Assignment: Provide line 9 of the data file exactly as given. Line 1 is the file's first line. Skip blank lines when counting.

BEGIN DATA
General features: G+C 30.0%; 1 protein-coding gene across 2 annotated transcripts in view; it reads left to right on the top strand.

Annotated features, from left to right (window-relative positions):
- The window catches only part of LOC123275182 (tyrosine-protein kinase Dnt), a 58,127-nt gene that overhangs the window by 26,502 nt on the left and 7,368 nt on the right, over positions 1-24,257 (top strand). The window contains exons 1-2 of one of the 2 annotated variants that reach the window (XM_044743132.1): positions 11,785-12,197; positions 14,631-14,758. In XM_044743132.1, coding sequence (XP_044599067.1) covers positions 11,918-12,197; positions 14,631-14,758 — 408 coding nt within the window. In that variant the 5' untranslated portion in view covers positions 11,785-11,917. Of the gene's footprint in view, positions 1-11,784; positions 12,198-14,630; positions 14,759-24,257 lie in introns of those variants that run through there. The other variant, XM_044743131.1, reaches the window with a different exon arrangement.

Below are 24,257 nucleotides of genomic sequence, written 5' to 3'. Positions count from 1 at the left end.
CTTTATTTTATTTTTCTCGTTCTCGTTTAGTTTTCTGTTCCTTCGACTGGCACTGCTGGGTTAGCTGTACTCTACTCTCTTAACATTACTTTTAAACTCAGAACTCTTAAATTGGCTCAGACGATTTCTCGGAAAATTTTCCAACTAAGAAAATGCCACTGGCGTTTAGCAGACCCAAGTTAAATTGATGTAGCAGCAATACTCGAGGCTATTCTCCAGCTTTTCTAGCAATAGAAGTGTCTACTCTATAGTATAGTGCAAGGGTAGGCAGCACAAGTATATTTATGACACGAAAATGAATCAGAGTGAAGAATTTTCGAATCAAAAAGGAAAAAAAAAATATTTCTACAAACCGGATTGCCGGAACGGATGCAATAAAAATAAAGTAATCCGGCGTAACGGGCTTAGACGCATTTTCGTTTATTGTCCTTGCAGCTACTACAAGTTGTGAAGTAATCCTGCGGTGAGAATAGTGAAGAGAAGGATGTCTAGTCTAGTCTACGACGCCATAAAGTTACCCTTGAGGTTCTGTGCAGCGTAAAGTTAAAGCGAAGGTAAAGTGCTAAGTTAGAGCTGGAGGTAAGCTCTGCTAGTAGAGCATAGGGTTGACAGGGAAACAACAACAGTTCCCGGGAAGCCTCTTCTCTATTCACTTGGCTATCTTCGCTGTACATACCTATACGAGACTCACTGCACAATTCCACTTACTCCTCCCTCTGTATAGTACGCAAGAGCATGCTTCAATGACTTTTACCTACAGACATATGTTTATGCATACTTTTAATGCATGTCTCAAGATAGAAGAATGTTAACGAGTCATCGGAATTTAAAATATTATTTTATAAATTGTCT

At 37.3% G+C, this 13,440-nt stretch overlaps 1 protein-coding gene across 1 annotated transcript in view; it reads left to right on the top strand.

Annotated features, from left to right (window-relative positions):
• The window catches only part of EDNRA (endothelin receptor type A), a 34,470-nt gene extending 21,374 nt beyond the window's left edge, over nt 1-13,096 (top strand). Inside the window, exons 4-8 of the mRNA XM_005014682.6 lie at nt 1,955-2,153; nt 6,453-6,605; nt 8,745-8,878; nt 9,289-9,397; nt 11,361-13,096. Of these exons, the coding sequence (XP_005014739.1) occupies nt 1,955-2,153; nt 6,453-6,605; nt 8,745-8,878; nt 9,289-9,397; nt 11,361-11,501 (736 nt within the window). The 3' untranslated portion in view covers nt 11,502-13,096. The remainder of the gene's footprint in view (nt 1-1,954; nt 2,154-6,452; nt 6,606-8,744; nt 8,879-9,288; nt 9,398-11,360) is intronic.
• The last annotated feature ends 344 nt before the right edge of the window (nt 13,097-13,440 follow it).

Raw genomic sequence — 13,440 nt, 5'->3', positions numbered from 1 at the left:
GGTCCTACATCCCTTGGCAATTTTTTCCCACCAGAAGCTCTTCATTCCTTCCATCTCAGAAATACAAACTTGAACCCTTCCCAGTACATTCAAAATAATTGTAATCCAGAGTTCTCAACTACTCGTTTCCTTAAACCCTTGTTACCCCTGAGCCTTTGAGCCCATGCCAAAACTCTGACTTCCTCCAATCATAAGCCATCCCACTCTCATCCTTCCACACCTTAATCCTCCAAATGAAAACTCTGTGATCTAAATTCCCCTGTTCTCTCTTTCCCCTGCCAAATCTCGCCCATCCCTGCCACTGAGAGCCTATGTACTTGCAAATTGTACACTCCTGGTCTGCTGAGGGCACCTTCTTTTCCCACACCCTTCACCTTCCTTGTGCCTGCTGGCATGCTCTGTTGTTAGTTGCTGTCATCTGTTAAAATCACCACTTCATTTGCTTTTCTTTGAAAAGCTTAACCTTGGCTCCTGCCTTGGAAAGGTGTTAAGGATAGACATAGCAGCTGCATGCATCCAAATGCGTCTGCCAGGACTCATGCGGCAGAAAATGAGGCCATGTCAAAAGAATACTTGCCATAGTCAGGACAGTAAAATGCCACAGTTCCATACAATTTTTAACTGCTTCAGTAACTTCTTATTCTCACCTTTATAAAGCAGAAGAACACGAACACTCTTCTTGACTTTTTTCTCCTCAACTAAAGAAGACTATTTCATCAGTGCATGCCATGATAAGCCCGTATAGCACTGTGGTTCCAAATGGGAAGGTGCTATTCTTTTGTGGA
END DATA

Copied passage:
• The last annotated feature ends 344 nt before the right edge of the window (nt 13,097-13,440 follow it).